Addressing a convention of labor commissioners in 1889, prominent government statistician Carroll D. Wright reminded his audience that “figures will not lie,” but warned that “liars will figure.” He urged them to “prevent the liar from figuring”—that is, from “perverting the truth, in the interest of some theory he is trying to establish.”
To that end, The Heritage Foundation has launched its Judicial Appointment Tracker, a tool to track judicial nominations and confirmations, not only currently but also compared to previous administrations.
The judges a president appoints may be his most important legacy. Judges serve long after the appointing president leaves office. They have the power to determine what our laws mean and to decide cases involving the most important issues of our time.
It was not supposed to be that way, because judges were never meant to be so powerful. America’s Founders assigned a modest role for judges within our system, leading Alexander Hamilton to call the judiciary the “weakest” and “least dangerous” branch.
The conflict over judicial appointments today is really a conflict over judicial power—whether to maintain, or abandon, the judicial role as defined by the Founders.
Evaluating and participating in the judicial appointment process requires good information. Not just random, carefully spun data points, but fair, accurate, and reliable statistics in proper context.
The Judicial Appointment Tracker provides this data for six elements of the judicial appointment process: vacancies, nominees, hearings, confirmations, cloture votes, and roll call votes. It provides the current data since President Donald Trump took office and comparable data for the previous five presidents.
The status of judicial appointments as of Nov. 13 in the second year of the last six administrations.
Each of these categories can significantly affect what people know or understand about the process. For example, Trump’s 19 appointments in 2017 and President Bill Clinton’s 20 appointments in 1996 appear comparable until one realizes that vacancies averaged 127 in 2017, but only 61 in 1996.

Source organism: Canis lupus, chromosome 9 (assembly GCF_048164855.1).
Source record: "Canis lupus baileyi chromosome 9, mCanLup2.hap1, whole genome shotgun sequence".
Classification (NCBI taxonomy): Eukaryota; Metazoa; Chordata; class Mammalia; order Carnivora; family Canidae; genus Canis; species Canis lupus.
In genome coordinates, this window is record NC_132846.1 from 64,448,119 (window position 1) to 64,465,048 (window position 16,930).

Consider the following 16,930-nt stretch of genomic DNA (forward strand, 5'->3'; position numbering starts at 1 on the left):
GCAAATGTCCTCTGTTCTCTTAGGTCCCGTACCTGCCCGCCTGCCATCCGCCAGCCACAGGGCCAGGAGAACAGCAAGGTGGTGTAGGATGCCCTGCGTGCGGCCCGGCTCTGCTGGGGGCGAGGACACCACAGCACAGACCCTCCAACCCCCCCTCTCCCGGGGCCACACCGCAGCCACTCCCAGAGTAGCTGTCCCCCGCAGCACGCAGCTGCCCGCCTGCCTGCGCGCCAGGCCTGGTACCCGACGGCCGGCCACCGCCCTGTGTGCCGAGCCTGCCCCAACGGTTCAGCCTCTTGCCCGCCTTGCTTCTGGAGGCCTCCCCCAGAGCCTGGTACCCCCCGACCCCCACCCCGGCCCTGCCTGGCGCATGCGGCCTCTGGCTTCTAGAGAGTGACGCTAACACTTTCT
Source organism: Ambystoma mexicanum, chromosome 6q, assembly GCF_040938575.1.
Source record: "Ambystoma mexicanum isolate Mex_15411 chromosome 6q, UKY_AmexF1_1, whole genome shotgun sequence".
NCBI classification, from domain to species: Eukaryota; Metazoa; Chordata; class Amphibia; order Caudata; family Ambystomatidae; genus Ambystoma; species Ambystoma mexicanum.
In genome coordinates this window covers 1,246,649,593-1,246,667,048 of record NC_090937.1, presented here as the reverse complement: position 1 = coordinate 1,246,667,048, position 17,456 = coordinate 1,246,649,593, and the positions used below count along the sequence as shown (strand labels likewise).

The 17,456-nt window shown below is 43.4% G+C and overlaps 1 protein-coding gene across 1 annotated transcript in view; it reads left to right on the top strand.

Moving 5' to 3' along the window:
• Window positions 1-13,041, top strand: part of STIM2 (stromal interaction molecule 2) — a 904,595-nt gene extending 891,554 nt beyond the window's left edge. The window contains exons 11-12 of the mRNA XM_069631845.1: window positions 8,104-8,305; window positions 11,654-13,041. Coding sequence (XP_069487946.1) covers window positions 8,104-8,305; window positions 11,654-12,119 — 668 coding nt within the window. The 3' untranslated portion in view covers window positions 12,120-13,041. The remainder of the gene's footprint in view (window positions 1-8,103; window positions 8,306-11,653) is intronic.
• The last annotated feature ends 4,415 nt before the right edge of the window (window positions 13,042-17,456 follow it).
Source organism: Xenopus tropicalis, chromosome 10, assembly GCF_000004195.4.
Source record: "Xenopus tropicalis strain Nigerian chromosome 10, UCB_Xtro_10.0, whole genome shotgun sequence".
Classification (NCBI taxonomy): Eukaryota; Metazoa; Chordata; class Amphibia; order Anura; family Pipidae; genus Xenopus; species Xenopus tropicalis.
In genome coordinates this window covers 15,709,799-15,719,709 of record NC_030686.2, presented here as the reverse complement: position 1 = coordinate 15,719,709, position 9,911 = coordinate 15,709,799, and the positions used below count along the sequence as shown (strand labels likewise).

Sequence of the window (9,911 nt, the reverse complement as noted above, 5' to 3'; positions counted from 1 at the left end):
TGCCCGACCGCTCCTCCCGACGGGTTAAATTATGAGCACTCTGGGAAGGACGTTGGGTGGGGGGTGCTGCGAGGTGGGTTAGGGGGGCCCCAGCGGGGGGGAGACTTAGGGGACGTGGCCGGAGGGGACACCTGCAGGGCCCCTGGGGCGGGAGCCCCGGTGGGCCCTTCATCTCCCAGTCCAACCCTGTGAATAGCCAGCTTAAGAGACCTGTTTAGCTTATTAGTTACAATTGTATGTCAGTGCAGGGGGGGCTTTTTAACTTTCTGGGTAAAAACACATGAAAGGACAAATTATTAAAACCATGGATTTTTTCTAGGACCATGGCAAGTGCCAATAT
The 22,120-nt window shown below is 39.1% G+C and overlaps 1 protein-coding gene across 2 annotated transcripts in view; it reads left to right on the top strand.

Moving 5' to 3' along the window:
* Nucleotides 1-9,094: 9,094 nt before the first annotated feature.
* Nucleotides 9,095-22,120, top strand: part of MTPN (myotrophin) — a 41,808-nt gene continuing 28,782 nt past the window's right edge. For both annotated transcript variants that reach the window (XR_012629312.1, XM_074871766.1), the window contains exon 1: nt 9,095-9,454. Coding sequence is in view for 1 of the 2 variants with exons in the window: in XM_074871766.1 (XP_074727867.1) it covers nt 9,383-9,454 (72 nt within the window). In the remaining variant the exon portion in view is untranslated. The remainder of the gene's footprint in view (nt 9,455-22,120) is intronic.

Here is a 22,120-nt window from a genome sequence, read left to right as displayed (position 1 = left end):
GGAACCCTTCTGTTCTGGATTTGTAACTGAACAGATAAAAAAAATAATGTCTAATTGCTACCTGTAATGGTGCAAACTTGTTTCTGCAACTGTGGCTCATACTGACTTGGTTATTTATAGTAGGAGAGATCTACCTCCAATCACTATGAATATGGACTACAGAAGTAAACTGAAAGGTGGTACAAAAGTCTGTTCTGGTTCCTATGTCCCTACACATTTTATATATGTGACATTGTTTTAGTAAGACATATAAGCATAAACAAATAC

The 65 judges confirmed so far this year surpasses the average of 56 appointed during previous presidents’ second year. But this year’s progress is even more significant in light of Democratic obstruction. Democrats forced the Senate to take a separate vote to end debate on 43 percent of judicial nominations, compared to fewer than 2 percent under previous presidents.
Some senators and activist groups, as well as media covering the appointment process, often paint a skewed picture when it comes to appointments, making false comparisons between apples and oranges, or even worse. The Judicial Appointment Tracker will provide an accurate picture, using similar time periods and, when necessary, percentages rather than raw totals to maintain the validity of comparisons over time.
The tracker will also be updated immediately whenever there is a new development in these categories, such as new vacancy figures from the Administrative Office of the U.S. Court, hearings in the Senate Judiciary Committee, or votes on the Senate floor.
Liars may figure, but this new resource will present accurate, reliable, and comparable data about the judicial appointment process so that the figures can speak for themselves.
This piece originally appeared in The Daily Signal